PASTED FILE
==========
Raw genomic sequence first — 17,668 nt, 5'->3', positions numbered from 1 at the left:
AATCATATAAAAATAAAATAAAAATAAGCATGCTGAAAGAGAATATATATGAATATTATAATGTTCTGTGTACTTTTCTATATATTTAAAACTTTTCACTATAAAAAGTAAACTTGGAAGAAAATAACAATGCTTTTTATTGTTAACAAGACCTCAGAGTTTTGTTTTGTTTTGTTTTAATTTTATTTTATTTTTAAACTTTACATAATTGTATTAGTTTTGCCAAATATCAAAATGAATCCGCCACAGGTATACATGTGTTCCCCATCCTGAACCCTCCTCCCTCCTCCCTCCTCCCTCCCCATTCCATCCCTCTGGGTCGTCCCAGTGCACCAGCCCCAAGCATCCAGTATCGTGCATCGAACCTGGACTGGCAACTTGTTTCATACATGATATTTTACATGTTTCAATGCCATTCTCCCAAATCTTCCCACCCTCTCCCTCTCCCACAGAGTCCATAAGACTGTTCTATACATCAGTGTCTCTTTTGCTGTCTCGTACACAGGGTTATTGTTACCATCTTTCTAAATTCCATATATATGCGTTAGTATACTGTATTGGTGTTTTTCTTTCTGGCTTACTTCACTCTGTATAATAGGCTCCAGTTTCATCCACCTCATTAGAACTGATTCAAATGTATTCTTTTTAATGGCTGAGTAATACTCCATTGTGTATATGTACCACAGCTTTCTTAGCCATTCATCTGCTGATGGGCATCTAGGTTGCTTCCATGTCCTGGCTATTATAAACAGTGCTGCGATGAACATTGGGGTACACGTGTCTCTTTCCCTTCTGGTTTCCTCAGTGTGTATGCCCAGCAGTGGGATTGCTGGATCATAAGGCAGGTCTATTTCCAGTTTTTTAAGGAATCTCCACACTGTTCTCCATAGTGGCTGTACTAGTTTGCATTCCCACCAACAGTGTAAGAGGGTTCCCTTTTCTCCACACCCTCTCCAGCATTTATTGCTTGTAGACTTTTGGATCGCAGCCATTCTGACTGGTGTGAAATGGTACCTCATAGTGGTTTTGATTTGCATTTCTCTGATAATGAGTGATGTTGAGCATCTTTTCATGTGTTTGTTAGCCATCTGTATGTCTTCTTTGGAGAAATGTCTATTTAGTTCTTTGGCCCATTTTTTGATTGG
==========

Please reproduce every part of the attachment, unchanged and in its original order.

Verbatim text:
Raw genomic sequence first — 17,668 nt, 5'->3', positions numbered from 1 at the left:
AATCATATAAAAATAAAATAAAAATAAGCATGCTGAAAGAGAATATATATGAATATTATAATGTTCTGTGTACTTTTCTATATATTTAAAACTTTTCACTATAAAAAGTAAACTTGGAAGAAAATAACAATGCTTTTTATTGTTAACAAGACCTCAGAGTTTTGTTTTGTTTTGTTTTAATTTTATTTTATTTTTAAACTTTACATAATTGTATTAGTTTTGCCAAATATCAAAATGAATCCGCCACAGGTATACATGTGTTCCCCATCCTGAACCCTCCTCCCTCCTCCCTCCTCCCTCCCCATTCCATCCCTCTGGGTCGTCCCAGTGCACCAGCCCCAAGCATCCAGTATCGTGCATCGAACCTGGACTGGCAACTTGTTTCATACATGATATTTTACATGTTTCAATGCCATTCTCCCAAATCTTCCCACCCTCTCCCTCTCCCACAGAGTCCATAAGACTGTTCTATACATCAGTGTCTCTTTTGCTGTCTCGTACACAGGGTTATTGTTACCATCTTTCTAAATTCCATATATATGCGTTAGTATACTGTATTGGTGTTTTTCTTTCTGGCTTACTTCACTCTGTATAATAGGCTCCAGTTTCATCCACCTCATTAGAACTGATTCAAATGTATTCTTTTTAATGGCTGAGTAATACTCCATTGTGTATATGTACCACAGCTTTCTTAGCCATTCATCTGCTGATGGGCATCTAGGTTGCTTCCATGTCCTGGCTATTATAAACAGTGCTGCGATGAACATTGGGGTACACGTGTCTCTTTCCCTTCTGGTTTCCTCAGTGTGTATGCCCAGCAGTGGGATTGCTGGATCATAAGGCAGGTCTATTTCCAGTTTTTTAAGGAATCTCCACACTGTTCTCCATAGTGGCTGTACTAGTTTGCATTCCCACCAACAGTGTAAGAGGGTTCCCTTTTCTCCACACCCTCTCCAGCATTTATTGCTTGTAGACTTTTGGATCGCAGCCATTCTGACTGGTGTGAAATGGTACCTCATAGTGGTTTTGATTTGCATTTCTCTGATAATGAGTGATGTTGAGCATCTTTTCATGTGTTTGTTAGCCATCTGTATGTCTTCTTTGGAGAAATGTCTATTTAGTTCTTTGGCCCATTTTTTGATTGG